Assuming hypothetical biplane variant of a modern conventional glider, wingspan of 8m, 1m separation between the wings, no stagger, no struts, what should be the decalage between the wings assuming best L/D ratio is aimed for? From what I understand, it shouldn't be 0° since upper wing's downwash impacts lower wing's local angle of incidence.

I fail to find real or RC values for that decalage, and why it is adopted. I understand when lower wing is aft staggered from upper wing, decalage is positive so that upper wing stalls first for safety reasons. What if those safety reasons are set aside, and best glide performance is aimed for?

Assuming large lever arm/far aft away horizontal stabilizer, should decalage be negative? i.e upper wing is set at slightly negative incidence relative to lower wing's incidence? (as dumb as that question is, single wing being way more efficient)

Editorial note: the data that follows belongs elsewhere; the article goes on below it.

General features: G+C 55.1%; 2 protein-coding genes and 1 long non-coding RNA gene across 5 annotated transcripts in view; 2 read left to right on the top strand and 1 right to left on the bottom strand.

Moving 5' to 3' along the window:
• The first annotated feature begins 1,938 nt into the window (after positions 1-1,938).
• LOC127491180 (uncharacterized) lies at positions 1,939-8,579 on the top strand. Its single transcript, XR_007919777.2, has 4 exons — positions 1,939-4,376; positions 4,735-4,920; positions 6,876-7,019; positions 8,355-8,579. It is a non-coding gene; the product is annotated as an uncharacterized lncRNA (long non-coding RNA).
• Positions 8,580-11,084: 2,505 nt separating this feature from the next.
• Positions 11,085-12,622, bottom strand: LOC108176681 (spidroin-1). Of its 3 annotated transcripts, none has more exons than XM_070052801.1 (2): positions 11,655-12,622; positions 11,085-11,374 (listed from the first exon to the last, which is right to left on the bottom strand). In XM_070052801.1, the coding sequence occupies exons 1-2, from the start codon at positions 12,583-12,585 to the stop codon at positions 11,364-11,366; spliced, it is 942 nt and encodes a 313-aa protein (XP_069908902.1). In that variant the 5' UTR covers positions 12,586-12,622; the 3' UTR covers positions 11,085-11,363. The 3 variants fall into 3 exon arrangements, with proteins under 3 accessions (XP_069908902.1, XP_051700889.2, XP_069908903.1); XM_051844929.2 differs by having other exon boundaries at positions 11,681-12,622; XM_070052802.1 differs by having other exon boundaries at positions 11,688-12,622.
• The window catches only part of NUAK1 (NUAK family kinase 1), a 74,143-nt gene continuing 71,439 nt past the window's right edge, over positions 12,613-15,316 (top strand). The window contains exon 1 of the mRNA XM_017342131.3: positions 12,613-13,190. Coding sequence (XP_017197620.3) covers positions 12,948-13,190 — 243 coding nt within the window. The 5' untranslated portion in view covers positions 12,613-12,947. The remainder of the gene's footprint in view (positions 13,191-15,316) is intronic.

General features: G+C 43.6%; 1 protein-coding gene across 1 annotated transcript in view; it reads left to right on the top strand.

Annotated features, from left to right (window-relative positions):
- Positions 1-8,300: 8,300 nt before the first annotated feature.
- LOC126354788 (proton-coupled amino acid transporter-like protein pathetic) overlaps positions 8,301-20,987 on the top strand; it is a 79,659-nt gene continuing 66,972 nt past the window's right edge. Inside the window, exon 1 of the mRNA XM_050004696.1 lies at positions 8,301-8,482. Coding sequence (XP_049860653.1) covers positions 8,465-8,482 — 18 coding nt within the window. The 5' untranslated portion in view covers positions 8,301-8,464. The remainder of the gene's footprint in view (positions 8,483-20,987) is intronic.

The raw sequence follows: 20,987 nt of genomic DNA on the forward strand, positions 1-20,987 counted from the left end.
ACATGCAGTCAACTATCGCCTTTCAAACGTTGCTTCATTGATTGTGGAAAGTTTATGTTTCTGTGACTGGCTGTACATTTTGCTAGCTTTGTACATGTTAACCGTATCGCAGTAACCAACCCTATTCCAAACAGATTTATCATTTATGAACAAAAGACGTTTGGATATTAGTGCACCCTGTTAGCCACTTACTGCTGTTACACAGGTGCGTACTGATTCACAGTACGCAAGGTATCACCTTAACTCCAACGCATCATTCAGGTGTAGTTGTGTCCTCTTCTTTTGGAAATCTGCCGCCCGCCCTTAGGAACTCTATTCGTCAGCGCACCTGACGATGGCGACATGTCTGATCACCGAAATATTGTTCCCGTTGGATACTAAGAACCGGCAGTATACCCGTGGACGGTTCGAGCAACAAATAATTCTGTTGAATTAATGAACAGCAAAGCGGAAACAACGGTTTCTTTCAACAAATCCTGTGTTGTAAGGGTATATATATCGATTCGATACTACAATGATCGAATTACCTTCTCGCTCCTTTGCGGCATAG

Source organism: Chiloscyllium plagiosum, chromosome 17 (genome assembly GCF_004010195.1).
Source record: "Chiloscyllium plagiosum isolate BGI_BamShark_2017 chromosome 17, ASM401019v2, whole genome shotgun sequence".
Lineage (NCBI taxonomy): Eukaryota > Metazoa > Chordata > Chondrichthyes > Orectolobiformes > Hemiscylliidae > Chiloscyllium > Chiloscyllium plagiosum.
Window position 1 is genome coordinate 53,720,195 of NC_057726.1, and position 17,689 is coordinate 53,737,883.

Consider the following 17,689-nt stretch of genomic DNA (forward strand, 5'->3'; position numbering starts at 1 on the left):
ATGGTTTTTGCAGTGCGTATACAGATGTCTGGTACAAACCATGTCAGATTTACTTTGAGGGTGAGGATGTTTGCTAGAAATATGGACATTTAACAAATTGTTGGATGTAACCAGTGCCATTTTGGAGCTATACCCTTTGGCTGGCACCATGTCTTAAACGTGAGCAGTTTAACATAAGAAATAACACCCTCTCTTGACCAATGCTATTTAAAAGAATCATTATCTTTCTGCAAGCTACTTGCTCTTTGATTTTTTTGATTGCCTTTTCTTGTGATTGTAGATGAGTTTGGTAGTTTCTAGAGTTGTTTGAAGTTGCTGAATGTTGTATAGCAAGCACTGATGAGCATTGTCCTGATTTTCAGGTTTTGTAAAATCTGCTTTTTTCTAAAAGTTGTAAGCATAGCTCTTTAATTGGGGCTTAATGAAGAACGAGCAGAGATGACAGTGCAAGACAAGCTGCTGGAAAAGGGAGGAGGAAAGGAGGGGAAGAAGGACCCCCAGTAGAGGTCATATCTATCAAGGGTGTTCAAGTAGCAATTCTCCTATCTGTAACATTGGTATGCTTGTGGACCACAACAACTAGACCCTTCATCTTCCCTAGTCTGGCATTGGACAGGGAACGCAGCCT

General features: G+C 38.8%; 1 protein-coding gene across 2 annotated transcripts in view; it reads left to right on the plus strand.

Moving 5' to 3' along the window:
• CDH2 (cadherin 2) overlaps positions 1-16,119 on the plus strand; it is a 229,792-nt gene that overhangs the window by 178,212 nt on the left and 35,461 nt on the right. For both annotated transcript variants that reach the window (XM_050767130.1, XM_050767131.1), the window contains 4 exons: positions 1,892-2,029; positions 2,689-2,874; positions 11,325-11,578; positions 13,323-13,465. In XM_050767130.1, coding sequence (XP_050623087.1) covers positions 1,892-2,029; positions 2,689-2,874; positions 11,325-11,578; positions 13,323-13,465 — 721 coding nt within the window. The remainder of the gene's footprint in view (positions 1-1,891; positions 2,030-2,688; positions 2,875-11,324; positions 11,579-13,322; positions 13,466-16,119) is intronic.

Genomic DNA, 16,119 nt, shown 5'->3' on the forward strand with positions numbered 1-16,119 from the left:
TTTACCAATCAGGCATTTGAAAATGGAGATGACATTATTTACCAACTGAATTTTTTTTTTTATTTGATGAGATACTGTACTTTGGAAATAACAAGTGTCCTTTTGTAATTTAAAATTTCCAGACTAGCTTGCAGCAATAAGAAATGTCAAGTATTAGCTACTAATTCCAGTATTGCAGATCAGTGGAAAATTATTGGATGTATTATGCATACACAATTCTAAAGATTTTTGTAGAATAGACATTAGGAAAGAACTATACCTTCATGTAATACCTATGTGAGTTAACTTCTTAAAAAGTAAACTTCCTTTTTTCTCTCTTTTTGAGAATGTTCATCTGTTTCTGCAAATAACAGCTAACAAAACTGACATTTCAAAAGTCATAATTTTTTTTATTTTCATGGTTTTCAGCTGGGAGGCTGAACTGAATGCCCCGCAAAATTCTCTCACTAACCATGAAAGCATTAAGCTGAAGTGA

1 Answer 1


You talk about the upper wing affecting the lower wing -- but the lower wing affects the upper wing in essentially the exact same way.

I see no reason to expect that the wings should be anything other than 'parallel'.

If the wings are close together -- less than half a chord separation -- then you would see a 'channel' effect between the wings -- where the airfoil thickness would cause the local flow to accelerate substantially. This may take away from the lift on the upper wing and increase the lift on the lower wing, but that alone would not push one closer to stall than the other.


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